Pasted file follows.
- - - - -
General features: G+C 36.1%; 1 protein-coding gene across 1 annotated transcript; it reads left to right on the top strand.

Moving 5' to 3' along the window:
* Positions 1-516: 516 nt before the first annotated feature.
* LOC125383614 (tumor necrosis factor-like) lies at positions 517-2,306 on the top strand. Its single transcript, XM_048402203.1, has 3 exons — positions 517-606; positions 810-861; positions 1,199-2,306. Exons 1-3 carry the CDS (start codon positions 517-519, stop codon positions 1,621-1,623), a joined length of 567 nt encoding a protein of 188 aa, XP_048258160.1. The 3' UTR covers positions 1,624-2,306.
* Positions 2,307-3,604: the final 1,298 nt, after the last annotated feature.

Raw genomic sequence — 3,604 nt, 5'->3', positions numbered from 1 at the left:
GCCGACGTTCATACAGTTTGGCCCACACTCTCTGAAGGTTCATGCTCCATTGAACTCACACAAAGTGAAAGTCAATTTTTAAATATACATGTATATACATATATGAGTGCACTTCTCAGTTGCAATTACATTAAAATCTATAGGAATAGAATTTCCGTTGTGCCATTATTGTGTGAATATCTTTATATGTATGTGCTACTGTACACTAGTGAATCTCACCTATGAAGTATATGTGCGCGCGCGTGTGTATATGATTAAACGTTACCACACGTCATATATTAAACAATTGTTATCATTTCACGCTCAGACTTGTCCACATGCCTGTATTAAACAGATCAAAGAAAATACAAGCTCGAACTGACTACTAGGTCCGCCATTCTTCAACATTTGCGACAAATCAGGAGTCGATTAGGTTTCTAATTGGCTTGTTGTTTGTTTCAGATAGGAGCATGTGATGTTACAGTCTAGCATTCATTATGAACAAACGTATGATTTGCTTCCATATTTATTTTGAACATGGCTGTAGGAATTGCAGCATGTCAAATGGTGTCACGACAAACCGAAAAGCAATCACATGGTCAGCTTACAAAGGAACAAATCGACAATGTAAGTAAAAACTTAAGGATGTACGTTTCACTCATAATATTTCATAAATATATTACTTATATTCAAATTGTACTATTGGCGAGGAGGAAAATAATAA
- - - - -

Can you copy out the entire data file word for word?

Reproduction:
General features: G+C 36.1%; 1 protein-coding gene across 1 annotated transcript; it reads left to right on the top strand.

Moving 5' to 3' along the window:
* Positions 1-516: 516 nt before the first annotated feature.
* LOC125383614 (tumor necrosis factor-like) lies at positions 517-2,306 on the top strand. Its single transcript, XM_048402203.1, has 3 exons — positions 517-606; positions 810-861; positions 1,199-2,306. Exons 1-3 carry the CDS (start codon positions 517-519, stop codon positions 1,621-1,623), a joined length of 567 nt encoding a protein of 188 aa, XP_048258160.1. The 3' UTR covers positions 1,624-2,306.
* Positions 2,307-3,604: the final 1,298 nt, after the last annotated feature.

Raw genomic sequence — 3,604 nt, 5'->3', positions numbered from 1 at the left:
GCCGACGTTCATACAGTTTGGCCCACACTCTCTGAAGGTTCATGCTCCATTGAACTCACACAAAGTGAAAGTCAATTTTTAAATATACATGTATATACATATATGAGTGCACTTCTCAGTTGCAATTACATTAAAATCTATAGGAATAGAATTTCCGTTGTGCCATTATTGTGTGAATATCTTTATATGTATGTGCTACTGTACACTAGTGAATCTCACCTATGAAGTATATGTGCGCGCGCGTGTGTATATGATTAAACGTTACCACACGTCATATATTAAACAATTGTTATCATTTCACGCTCAGACTTGTCCACATGCCTGTATTAAACAGATCAAAGAAAATACAAGCTCGAACTGACTACTAGGTCCGCCATTCTTCAACATTTGCGACAAATCAGGAGTCGATTAGGTTTCTAATTGGCTTGTTGTTTGTTTCAGATAGGAGCATGTGATGTTACAGTCTAGCATTCATTATGAACAAACGTATGATTTGCTTCCATATTTATTTTGAACATGGCTGTAGGAATTGCAGCATGTCAAATGGTGTCACGACAAACCGAAAAGCAATCACATGGTCAGCTTACAAAGGAACAAATCGACAATGTAAGTAAAAACTTAAGGATGTACGTTTCACTCATAATATTTCATAAATATATTACTTATATTCAAATTGTACTATTGGCGAGGAGGAAAATAATAA